Apart from incredible debt, the one thing which unites EU member states is its no-smoking policy. I'd even go as far as to say that the success of a country's candidacy depends more on its willingness to demonise smokers than proving it can balance its books. Take the Czech Republic, for example. Anything which even only looks like a public building is covered with improvised No Smoking signs, many of them one-off attempts to copy the classic smoking cigarette in a red circle with a line through it. Karlovy Vary's north station is peppered with attempts to get this simple model right, with varying degrees of success, it must be added: some examples have no red circle at all, so even though the text exhorts you not to light up the picture implies that it's more than OK to do so. In fact, it looks like you're in a designated smoking area and some killjoy has written No Smoking on the wall just to annoy you. This wouldn't be so bad, but the fact is that the station is basically completely open to the elements, so we have people basically being told they can't light up in the open which is, in anyone's book, smoker or not, a gross infringement of civil liberties. The same goes for bus stops. They're all open, but a flimsy attempt at a roof seems to alter its status to that of public building, so no tar, thank you very much. I've now been a non-smoker for four months and I don't miss it one iota, in fact I now find the smell repulsive. Still, I can't help but find this authoritarian, totalitarian Brussels-fuelled intolerance to anything which doesn't fit into the unelected commission's worldwide socialist Common Purpose agenda more than vaguely worrying, I find it downright frightening. Right wingers will walk away from things they don't like; left wingers seek to have them banned. That is effectively the difference, yet it is always the left-wingers accusing the right of intolerance, whereas it is they who are the true fascists of the piece. So ultimately, the Czechs and everyone else in Europe have been happy to impose a blanket infringement of civil liberties in exchange for a bit of money. By the way: the only public building in Europe to possess a smokers' lounge is the European Parliament in Strasbourg, so what does that say about their hypocrisy? See where a simple riff can lead you?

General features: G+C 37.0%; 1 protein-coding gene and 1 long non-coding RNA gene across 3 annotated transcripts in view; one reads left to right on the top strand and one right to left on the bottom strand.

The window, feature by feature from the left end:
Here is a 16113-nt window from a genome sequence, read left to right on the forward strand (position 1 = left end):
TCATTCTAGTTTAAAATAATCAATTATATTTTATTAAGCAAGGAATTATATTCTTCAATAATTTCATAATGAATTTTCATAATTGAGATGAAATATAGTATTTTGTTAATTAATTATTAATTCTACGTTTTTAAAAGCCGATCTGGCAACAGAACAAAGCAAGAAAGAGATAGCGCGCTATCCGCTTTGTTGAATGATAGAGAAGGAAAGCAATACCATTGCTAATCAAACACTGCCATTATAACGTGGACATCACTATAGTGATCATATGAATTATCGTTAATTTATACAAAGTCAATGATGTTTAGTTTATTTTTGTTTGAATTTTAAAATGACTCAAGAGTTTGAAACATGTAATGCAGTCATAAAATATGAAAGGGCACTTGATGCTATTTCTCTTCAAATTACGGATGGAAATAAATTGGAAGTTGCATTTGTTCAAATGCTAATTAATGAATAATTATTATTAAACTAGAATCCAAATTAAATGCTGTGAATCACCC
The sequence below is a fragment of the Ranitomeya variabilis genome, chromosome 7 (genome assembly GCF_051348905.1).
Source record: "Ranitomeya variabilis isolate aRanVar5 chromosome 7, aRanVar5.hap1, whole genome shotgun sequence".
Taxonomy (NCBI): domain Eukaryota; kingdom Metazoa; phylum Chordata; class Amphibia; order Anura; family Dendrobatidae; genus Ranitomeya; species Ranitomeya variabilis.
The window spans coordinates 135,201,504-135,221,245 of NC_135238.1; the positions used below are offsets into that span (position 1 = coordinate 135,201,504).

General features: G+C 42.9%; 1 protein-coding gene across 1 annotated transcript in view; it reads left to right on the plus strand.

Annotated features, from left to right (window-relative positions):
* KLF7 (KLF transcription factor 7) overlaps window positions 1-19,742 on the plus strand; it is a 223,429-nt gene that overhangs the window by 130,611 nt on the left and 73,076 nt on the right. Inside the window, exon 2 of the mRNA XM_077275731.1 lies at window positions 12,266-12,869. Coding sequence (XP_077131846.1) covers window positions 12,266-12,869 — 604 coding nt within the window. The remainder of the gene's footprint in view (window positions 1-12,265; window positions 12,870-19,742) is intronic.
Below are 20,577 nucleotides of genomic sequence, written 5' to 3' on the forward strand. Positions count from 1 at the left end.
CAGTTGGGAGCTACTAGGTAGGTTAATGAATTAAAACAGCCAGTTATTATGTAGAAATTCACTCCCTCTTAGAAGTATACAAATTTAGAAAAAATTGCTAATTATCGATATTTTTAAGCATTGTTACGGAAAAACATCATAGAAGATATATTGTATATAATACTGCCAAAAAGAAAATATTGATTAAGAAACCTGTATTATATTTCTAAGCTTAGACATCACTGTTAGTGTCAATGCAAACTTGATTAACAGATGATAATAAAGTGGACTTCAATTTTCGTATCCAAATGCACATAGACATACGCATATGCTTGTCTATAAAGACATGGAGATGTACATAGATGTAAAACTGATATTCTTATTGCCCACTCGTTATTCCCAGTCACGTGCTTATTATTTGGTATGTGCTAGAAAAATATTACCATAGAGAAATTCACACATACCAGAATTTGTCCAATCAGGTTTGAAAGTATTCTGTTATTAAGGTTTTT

Returning to Karlovy Vary station, the main platform roof is the classic wooden-slatted, inverted V with that raised crown so the steam can escape. The stansions are wrought iron. It's simple yet so beautiful and puts me in mind of the Central Station in Santiago de Chile, designed by someone called Gustave Eiffel who, apart from that and a little bridge in the Dordogne, built nothing of note.